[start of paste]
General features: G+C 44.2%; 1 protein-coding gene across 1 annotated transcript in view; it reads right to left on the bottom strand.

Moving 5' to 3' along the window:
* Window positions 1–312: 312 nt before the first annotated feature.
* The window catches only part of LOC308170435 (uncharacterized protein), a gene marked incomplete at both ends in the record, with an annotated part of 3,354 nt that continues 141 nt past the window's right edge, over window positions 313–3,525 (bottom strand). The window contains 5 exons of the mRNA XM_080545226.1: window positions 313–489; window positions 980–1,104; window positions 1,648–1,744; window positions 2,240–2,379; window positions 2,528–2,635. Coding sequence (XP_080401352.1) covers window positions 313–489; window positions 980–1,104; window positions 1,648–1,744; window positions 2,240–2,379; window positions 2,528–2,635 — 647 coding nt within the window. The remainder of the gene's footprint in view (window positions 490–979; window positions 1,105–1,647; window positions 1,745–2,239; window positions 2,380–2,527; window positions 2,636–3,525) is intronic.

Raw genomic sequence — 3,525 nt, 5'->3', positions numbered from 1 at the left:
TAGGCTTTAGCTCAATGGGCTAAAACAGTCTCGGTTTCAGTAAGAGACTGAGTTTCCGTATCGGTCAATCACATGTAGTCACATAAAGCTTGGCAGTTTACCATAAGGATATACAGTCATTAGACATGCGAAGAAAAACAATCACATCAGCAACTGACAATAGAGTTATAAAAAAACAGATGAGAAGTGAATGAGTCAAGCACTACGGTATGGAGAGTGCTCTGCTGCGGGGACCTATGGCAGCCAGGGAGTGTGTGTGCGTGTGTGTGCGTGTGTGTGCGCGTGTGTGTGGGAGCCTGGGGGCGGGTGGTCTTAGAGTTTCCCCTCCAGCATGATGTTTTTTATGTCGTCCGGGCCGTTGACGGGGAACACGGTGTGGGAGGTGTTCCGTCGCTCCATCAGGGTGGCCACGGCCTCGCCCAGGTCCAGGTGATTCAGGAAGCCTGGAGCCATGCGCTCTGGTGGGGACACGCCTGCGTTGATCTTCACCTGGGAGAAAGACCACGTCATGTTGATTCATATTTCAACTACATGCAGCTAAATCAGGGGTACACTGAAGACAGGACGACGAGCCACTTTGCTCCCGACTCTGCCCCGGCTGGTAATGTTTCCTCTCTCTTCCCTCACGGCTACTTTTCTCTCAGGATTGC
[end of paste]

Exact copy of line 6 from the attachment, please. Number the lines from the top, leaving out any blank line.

TAGGCTTTAGCTCAATGGGCTAAAACAGTCTCGGTTTCAGTAAGAGACTGAGTTTCCGTATCGGTCAATCACATGTAGTCACATAAAGCTTGGCAGTTTACCATAAGGATATACAGTCATTAGACATGCGAAGAAAAACAATCACATCAGCAACTGACAATAGAGTTATAAAAAAACAGATGAGAAGTGAATGAGTCAAGCACTACGGTATGGAGAGTGCTCTGCTGCGGGGACCTATGGCAGCCAGGGAGTGTGTGTGCGTGTGTGTGCGTGTGTGTGCGCGTGTGTGTGGGAGCCTGGGGGCGGGTGGTCTTAGAGTTTCCCCTCCAGCATGATGTTTTTTATGTCGTCCGGGCCGTTGACGGGGAACACGGTGTGGGAGGTGTTCCGTCGCTCCATCAGGGTGGCCACGGCCTCGCCCAGGTCCAGGTGATTCAGGAAGCCTGGAGCCATGCGCTCTGGTGGGGACACGCCTGCGTTGATCTTCACCTGGGAGAAAGACCACGTCATGTTGATTCATATTTCAACTACATGCAGCTAAATCAGGGGTACACTGAAGACAGGACGACGAGCCACTTTGCTCCCGACTCTGCCCCGGCTGGTAATGTTTCCTCTCTCTTCCCTCACGGCTACTTTTCTCTCAGGATTGC